"What?" he asked.
"We won the lottery," she repeated. But Mark Hill, a 52-year-old mechanic who works at a meat processing plant, is the kind of person who carefully the checks prices for everything he buys, and he needed proof. This is the "Show-Me State" after all.
He drove to his mother's house, where his wife was waiting with their quick-pick ticket, and confirmed for himself that the numbers matched those drawn for a record $588 million Powerball jackpot that they'll share with an unknown winner who bought a ticket in Arizona.
Missouri lottery officials officially introduced the Hills as winners Friday in front of reporters and townspeople gathered at the high school in Dearborn, which is about 40 miles north of Kansas City. The announcement was not a surprise. The Hills' name began circulating Thursday, soon after lottery officials said a winning ticket had been sold at a Trex Mart gas station and convenience store on the edge of town.
The Hills chose to take their winnings in a lump sum, not annual payments. Lottery officials estimated the cash payment at about $385 million, or about $192.5 million for each ticket.
The oversized novelty check handed to the Hills on Friday was written in the amount of $293,750,000, but Missouri Lottery spokeswoman Susan Goedde said that after taxes, they will receive about $136.5 million.
"We're still stunned by what's happened," said Cindy Hill, 51, who was laid off in June 2010. "It's surreal."
The couple have three grown sons and a 6-year-old daughter they adopted from China five years ago. They said they are now considering a second adoption with their winnings, and they plan to help other relatives, including their grandchildren and nieces and nephews, pay for college. They're planning vacations, and their daughter, Jaiden, wants a pony. Mark Hill has his eye on a red Camaro.
More immediately, they're preparing for "a pretty good Christmas" and anticipating an onslaught of requests for financial help.
"When it's that big of a Powerball, you're going to get people coming out of the woodwork, some of them might not be too sane," Cindy Hill said. "We have to protect our family and grandkids."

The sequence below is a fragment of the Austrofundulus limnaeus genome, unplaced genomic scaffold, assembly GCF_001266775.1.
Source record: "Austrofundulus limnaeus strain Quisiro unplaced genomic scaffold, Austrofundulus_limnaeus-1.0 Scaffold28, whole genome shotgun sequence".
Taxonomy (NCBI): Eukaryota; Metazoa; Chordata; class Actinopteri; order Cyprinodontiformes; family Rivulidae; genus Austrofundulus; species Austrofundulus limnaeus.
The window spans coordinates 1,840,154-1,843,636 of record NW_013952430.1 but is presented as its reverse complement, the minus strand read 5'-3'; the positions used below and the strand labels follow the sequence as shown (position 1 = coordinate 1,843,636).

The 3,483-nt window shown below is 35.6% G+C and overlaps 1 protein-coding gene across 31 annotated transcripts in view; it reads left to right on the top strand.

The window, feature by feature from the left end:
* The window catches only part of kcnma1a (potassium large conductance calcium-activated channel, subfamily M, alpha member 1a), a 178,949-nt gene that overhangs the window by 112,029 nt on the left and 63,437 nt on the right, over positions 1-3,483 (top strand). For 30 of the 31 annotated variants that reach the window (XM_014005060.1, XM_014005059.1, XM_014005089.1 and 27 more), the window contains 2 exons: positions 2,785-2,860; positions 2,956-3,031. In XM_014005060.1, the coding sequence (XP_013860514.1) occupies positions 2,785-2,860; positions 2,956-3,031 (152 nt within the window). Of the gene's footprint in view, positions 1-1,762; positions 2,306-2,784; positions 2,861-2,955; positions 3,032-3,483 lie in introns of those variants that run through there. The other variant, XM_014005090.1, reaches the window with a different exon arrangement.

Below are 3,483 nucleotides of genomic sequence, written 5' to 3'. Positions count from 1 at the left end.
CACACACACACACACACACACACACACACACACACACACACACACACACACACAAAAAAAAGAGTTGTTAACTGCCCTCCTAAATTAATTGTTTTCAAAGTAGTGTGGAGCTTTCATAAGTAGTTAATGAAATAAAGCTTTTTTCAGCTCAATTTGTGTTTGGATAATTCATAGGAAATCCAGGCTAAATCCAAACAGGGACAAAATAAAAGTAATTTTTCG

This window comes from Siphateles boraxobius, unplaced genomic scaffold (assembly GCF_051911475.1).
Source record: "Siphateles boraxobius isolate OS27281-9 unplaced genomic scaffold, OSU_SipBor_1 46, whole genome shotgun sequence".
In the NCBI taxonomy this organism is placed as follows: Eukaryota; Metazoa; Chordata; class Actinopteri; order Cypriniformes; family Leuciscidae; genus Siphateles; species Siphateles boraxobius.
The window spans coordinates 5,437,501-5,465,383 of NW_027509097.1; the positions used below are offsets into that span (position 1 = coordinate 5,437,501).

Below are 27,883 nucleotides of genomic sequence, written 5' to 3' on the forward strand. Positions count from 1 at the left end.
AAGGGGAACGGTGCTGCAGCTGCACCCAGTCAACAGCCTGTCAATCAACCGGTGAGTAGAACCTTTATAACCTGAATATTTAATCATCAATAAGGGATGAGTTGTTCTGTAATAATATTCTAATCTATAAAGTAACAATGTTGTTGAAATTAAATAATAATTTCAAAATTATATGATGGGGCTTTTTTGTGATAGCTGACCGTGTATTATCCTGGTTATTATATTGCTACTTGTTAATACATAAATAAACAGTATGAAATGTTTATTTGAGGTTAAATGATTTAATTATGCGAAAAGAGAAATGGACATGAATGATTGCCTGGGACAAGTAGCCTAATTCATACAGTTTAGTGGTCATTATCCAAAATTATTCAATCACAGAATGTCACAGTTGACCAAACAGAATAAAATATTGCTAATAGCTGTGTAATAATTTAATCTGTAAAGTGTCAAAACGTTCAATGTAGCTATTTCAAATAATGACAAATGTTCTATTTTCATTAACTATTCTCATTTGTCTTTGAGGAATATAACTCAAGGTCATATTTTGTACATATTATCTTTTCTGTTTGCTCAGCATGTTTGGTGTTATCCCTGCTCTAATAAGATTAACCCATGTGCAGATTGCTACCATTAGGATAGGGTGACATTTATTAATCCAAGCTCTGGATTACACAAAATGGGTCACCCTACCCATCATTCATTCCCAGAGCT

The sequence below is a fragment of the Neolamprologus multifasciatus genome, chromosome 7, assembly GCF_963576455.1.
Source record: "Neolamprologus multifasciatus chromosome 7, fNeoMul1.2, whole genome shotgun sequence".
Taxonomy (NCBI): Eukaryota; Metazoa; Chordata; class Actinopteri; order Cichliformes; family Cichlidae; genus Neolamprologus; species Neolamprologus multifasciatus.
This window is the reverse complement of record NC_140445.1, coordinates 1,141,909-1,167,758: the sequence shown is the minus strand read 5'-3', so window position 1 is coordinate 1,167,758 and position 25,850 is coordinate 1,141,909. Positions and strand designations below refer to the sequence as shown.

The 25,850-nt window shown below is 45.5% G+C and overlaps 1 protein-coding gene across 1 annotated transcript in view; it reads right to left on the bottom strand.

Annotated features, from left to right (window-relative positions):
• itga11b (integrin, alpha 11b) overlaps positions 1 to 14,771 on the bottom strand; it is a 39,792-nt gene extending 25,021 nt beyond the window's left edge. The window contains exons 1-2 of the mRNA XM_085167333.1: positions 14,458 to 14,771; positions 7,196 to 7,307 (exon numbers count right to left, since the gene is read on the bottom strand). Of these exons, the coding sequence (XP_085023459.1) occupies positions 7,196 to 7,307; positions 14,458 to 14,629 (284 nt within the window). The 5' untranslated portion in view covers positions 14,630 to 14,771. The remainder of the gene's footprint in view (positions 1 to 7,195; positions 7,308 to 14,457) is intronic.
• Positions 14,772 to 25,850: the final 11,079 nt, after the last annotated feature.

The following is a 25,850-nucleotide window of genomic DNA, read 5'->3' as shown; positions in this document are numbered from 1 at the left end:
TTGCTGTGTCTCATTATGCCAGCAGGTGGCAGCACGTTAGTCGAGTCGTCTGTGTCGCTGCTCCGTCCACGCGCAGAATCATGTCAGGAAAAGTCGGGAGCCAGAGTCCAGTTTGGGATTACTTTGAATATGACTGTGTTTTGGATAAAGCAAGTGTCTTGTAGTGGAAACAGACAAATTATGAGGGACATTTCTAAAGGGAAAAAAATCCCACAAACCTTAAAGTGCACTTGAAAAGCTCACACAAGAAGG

The jackpot was the second-largest in U.S. history and set off a nationwide buying frenzy, with tickets at one point selling at nearly 130,000 per minute. The other winning ticket was sold at 4 Sons Food Store in Fountain Hills near Phoenix. No one has come forward with it yet, lottery officials said.
Before Wednesday's drawing, the jackpot had rolled over 16 consecutive times without someone hitting the jackpot.
Myron Anderson, pastor of the Baptist Church in nearby Camden Point, said he heard Thursday that the Hills had won the huge prize. Anderson said he has known Mark Hill since they attended high school together.
"He's a really nice guy, and I know his wife, and they have this nice little adopted daughter that they went out of their way to adopt," Anderson said. Funeral services for Hill's father were at the Baptist church, but the family attends church elsewhere, he said.
"I hope it's good news for them," Anderson said. "I've heard awful horror stories about people who get all that money in their lap and how everybody treats them, and if you don't mind me saying, I mean just the fact that the press is going to be after them."
Kevin Bryan, a lifelong Dearborn resident, said the only other local lottery winner he could remember was a farmer who won about $100,000 in scratch-off game years ago "and bought himself a combine."
In a Mega Millions drawing in March, three ticket buyers shared a $656 million jackpot, the largest lottery payout of all time.